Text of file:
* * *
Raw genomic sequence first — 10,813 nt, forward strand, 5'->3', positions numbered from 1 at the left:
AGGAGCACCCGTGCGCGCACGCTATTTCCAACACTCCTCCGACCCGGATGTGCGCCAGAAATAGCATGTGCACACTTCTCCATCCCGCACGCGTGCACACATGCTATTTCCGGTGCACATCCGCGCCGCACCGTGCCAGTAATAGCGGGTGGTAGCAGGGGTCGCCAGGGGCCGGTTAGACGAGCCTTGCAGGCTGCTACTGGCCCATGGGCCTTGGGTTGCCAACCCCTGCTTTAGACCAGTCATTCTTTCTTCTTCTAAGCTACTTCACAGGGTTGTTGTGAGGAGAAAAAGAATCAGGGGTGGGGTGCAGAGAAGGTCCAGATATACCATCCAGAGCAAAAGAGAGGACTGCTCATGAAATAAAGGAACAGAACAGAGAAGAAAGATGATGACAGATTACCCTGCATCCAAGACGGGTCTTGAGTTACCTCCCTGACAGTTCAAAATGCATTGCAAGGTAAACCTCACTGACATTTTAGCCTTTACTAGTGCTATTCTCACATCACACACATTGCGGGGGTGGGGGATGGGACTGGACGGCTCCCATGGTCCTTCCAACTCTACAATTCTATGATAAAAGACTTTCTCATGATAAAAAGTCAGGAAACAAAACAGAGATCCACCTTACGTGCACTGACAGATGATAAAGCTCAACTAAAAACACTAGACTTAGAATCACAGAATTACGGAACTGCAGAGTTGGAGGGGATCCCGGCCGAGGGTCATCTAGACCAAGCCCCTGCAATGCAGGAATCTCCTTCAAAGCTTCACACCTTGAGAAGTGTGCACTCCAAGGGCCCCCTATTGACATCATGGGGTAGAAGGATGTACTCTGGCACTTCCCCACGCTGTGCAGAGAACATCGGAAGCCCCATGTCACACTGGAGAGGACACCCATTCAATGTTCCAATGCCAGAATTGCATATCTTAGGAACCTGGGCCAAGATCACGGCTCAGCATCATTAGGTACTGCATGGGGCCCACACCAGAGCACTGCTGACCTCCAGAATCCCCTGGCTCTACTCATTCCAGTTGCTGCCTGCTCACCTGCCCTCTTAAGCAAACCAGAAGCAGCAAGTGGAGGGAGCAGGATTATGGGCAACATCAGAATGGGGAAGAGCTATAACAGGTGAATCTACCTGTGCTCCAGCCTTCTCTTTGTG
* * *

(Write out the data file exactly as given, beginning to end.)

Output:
Raw genomic sequence first — 10,813 nt, forward strand, 5'->3', positions numbered from 1 at the left:
AGGAGCACCCGTGCGCGCACGCTATTTCCAACACTCCTCCGACCCGGATGTGCGCCAGAAATAGCATGTGCACACTTCTCCATCCCGCACGCGTGCACACATGCTATTTCCGGTGCACATCCGCGCCGCACCGTGCCAGTAATAGCGGGTGGTAGCAGGGGTCGCCAGGGGCCGGTTAGACGAGCCTTGCAGGCTGCTACTGGCCCATGGGCCTTGGGTTGCCAACCCCTGCTTTAGACCAGTCATTCTTTCTTCTTCTAAGCTACTTCACAGGGTTGTTGTGAGGAGAAAAAGAATCAGGGGTGGGGTGCAGAGAAGGTCCAGATATACCATCCAGAGCAAAAGAGAGGACTGCTCATGAAATAAAGGAACAGAACAGAGAAGAAAGATGATGACAGATTACCCTGCATCCAAGACGGGTCTTGAGTTACCTCCCTGACAGTTCAAAATGCATTGCAAGGTAAACCTCACTGACATTTTAGCCTTTACTAGTGCTATTCTCACATCACACACATTGCGGGGGTGGGGGATGGGACTGGACGGCTCCCATGGTCCTTCCAACTCTACAATTCTATGATAAAAGACTTTCTCATGATAAAAAGTCAGGAAACAAAACAGAGATCCACCTTACGTGCACTGACAGATGATAAAGCTCAACTAAAAACACTAGACTTAGAATCACAGAATTACGGAACTGCAGAGTTGGAGGGGATCCCGGCCGAGGGTCATCTAGACCAAGCCCCTGCAATGCAGGAATCTCCTTCAAAGCTTCACACCTTGAGAAGTGTGCACTCCAAGGGCCCCCTATTGACATCATGGGGTAGAAGGATGTACTCTGGCACTTCCCCACGCTGTGCAGAGAACATCGGAAGCCCCATGTCACACTGGAGAGGACACCCATTCAATGTTCCAATGCCAGAATTGCATATCTTAGGAACCTGGGCCAAGATCACGGCTCAGCATCATTAGGTACTGCATGGGGCCCACACCAGAGCACTGCTGACCTCCAGAATCCCCTGGCTCTACTCATTCCAGTTGCTGCCTGCTCACCTGCCCTCTTAAGCAAACCAGAAGCAGCAAGTGGAGGGAGCAGGATTATGGGCAACATCAGAATGGGGAAGAGCTATAACAGGTGAATCTACCTGTGCTCCAGCCTTCTCTTTGTG